Fighting for a U.S. federal budget that prioritizes peace, economic security and shared prosperity
Tax day is a week away, and this year National Priorities Project writes you a receipt for how much you paid in federal income taxes-- so you can see exactly how much of your own 2011 income taxes went to the military, health programs, education, and everything else.
But some people are wondering why our tax receipt is different from ones put out by the White House and some other research organizations. The White House asks you how much you paid in federal income taxes, but it also asks how much you paid in Social Security taxes and in Medicare taxes. Then it shows you where all those taxes went.
But tax day isn't about Social Security and Medicare taxes. It's about your federal income taxes; that's what's due to the IRS every April. So at National Priorities Project, our tax day receipt only shows where the federal government spent your income taxes. And, throughout the whole rest of the year, we talk about where all taxes were spent. And we simply call that total federal spending.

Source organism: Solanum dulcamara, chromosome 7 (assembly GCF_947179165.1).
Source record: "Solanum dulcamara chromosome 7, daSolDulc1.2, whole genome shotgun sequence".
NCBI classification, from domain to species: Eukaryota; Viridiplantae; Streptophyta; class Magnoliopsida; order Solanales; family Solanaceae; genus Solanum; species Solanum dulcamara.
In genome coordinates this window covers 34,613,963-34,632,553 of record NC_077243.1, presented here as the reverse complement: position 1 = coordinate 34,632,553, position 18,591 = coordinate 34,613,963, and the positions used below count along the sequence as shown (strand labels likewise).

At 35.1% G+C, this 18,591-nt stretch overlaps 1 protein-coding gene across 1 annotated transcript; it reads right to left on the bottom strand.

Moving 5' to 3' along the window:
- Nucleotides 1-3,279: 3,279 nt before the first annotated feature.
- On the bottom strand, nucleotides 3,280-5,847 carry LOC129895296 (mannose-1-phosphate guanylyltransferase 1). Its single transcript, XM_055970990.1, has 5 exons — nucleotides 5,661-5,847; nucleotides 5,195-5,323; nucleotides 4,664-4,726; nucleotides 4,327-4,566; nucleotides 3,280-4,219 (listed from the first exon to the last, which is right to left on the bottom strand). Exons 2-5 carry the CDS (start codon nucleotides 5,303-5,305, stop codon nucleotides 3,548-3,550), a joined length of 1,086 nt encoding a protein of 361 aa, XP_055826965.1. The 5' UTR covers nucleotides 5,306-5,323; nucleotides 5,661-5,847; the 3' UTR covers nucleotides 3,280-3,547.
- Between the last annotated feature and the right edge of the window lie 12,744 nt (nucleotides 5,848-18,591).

Why does this distinction matter? Well, each year our elected officials must decide how to spend our income tax dollars. But they very rarely change the way Social Security and Medicare taxes are spent. So income taxes are a measure of our lawmakers' priorities. This year, 27 cents of every income tax dollar went to the military. Two cents went to education, and one penny went to science. Whether you agree with those priorities or not, it's important that you understand that those amounts reflect deliberate choices made in Washington.
Check out your own receipt here. This one shows how the federal government spent $2,654 in income taxes: